Dietary adviceTue, 12th Jun '12, 11:10 am::

Nutrition science or the study of diet, has the biggest bikeshedding problem that I know of. To paraphrase, if you go before the Board of Directors and ask for 1.5 Billion dollars to build a Nuclear Reactor, no one will review or discuss the details of the plant. They will assume that experts have been over every inch of the plans, and not want to look foolish by asking a silly question. However, if you ask the same group to approve a 30 dollar expenditure for lumber with which to build a bikeshed, then be prepared for a 45 minute discussion about all aspects of the Bikeshed, including the color of the paint.

Nobody tries to argue with a cardiologist about the workings of the heart. Nobody tries to debate a neuroscientist on the function of the hippocampus. But everybody and their mom has an opinion on what a healthy, balanced diet is just because they own a stove and have been eating all their lives. Over the past century, scientists around the world have identified the following foods as both good and bad: coffee, oil, butter, sugar, salt, wine, beer, carbs, cheese, dry fruits, eggs, meat, seafood, and almost everything in your fridge right now. Consequently, nobody can be certain what is healthy to eat, especially when each individual's needs are taken into consideration. This confusion makes it possible for entirely new industries to flourish - diet advice, dietary supplements, nutrition media (books, documentaries, web sites, apps), ready-to-eat meals, weight-loss, and organic food.

Take a step back and realize that if people actually knew what was healthy for them, none of those industries would be booming now. The problem is that everyone involved in these industries is ready to dispense dietary advice along with the purchase of their product. Everyone has an opinion on whether cheese is good for you or bad. The reason scientific research seems to be conflicting is because of poor journalism. No scientist in their right mind would come out and say "Don't eat butter!" What they do say is "In a study of 125 middle-age men with sedentary lifestyles and a history of hypertension, we found that reducing daily consumption of butter for 3 months, lowers blood pressure by 10%." Media gets hold of this research and suddenly we get "Butter is bad for you!" and "Is there something on your toast that will kill you?"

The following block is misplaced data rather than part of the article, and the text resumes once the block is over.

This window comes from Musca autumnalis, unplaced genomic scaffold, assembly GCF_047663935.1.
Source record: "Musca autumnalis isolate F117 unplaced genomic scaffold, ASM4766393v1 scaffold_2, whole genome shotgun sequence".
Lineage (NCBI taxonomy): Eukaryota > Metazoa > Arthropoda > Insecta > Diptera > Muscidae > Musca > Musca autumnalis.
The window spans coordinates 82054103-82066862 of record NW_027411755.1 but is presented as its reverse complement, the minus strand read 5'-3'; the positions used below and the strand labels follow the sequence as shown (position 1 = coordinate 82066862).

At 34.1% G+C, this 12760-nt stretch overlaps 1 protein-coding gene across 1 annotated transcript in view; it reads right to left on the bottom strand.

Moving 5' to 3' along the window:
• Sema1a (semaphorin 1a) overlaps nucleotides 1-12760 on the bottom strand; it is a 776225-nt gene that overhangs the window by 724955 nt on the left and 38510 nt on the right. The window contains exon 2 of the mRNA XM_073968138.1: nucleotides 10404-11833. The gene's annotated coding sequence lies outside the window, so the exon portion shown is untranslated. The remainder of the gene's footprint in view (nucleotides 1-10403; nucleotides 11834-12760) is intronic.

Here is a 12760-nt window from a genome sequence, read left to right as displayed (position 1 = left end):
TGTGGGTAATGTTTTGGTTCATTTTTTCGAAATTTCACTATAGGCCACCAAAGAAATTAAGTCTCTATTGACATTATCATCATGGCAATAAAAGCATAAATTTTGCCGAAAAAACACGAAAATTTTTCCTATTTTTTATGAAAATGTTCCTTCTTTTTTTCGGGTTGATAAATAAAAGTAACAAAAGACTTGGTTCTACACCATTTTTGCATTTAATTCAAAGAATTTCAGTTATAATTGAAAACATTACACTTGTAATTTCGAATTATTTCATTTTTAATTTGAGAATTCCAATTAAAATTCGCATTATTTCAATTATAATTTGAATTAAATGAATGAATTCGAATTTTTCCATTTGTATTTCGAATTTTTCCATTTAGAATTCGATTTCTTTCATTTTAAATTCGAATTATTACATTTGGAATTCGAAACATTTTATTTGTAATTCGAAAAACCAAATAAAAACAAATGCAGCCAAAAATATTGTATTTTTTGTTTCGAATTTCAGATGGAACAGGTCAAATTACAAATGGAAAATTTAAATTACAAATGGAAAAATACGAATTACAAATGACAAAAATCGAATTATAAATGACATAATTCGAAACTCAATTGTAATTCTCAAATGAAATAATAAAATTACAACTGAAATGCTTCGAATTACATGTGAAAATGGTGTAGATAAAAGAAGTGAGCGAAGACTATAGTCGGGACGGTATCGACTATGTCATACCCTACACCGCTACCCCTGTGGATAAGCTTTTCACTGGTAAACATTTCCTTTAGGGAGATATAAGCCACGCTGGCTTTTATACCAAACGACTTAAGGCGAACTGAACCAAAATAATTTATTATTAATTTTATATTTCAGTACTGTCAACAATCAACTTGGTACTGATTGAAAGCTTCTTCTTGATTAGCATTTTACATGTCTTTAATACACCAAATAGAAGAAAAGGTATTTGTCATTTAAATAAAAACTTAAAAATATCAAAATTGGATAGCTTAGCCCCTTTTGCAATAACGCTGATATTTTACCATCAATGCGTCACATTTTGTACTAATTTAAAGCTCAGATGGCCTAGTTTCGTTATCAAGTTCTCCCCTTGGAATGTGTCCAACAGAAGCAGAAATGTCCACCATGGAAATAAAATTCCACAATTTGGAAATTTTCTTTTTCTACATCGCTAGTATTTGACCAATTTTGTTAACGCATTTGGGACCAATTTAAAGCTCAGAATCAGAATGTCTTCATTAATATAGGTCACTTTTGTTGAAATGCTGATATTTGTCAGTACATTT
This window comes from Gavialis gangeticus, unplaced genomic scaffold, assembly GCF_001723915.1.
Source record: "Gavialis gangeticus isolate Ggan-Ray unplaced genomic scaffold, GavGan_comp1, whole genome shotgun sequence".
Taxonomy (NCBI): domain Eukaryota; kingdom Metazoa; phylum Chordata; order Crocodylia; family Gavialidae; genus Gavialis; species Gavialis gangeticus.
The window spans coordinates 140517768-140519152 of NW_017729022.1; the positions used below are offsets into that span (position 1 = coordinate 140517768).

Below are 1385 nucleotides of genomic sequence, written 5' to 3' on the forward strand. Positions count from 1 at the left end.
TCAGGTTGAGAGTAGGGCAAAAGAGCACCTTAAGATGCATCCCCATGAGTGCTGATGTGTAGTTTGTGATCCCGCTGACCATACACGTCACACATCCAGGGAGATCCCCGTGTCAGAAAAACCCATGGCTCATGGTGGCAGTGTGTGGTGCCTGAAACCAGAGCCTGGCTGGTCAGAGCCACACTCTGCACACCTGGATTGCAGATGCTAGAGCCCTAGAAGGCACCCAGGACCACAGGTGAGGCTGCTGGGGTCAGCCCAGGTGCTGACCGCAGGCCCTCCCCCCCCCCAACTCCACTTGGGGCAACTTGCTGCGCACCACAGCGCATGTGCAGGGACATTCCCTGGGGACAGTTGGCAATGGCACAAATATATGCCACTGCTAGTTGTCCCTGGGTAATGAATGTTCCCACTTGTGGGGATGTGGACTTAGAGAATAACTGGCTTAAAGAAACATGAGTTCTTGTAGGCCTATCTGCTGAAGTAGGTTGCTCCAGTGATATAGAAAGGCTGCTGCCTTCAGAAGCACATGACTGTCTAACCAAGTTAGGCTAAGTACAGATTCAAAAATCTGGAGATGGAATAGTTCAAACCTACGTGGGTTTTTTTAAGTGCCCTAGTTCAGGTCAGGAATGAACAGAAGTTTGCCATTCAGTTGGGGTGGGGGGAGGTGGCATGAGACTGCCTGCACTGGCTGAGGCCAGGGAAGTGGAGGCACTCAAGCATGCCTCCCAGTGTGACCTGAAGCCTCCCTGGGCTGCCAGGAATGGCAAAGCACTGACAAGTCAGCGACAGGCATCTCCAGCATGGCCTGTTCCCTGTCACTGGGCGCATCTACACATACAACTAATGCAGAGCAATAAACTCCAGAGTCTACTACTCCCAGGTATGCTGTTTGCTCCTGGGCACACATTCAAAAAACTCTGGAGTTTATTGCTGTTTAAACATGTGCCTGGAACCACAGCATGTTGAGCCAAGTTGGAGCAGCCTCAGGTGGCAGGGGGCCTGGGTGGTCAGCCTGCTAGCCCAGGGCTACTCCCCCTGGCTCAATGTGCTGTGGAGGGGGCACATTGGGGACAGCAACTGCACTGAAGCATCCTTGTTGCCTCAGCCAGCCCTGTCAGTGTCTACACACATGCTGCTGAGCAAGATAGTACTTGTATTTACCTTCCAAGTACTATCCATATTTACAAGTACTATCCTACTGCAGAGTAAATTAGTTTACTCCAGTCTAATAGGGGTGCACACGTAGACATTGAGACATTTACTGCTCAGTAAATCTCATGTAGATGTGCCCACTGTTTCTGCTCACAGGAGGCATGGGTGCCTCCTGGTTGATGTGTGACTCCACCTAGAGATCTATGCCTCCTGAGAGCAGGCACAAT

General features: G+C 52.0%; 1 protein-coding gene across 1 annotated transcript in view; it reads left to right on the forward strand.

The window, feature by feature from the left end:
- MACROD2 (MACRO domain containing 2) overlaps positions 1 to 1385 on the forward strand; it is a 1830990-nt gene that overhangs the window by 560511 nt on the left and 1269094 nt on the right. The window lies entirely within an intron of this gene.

The vague definition of healthy diet that I prescribe to, comes from MichaelPollan: "Eat food. Not too much. Mostly plants." I avoid almost all discussions about diet beyond that because the specifics vary for every single person. A newborn baby with a genetic disorder might not be able to handle plant fiber. A young adult on the rowing team will need more food, including eggs, salts, and sugar than someone of equal body size and metabolism rate who spends all day relaxing indoors. Sugar has different effect on different people and so does fat, cheese, wine, and every other food stuff. We are all slightly different and so maybe your body needs more potassium than mine. That does not mean the effects are entirely different. If you and I both eat four large pizzas a day for three months, we will both be pretty similarly unhealthy with increased weight, higher cholesterol, and possibly scurvy.

So should you put olive oil in your vegetables or go without? Your wish. Just don't listen to anyone who claims to know the exact answer for your specific needs because they don't. Would you ask someone "should I buy a new sofa?" when they don't know your home layout, existing seating arrangement, bank balance, or lifestyle? Then what gives them the authority to tell you what goes into your belly?

 < May 2012Jul 2012 >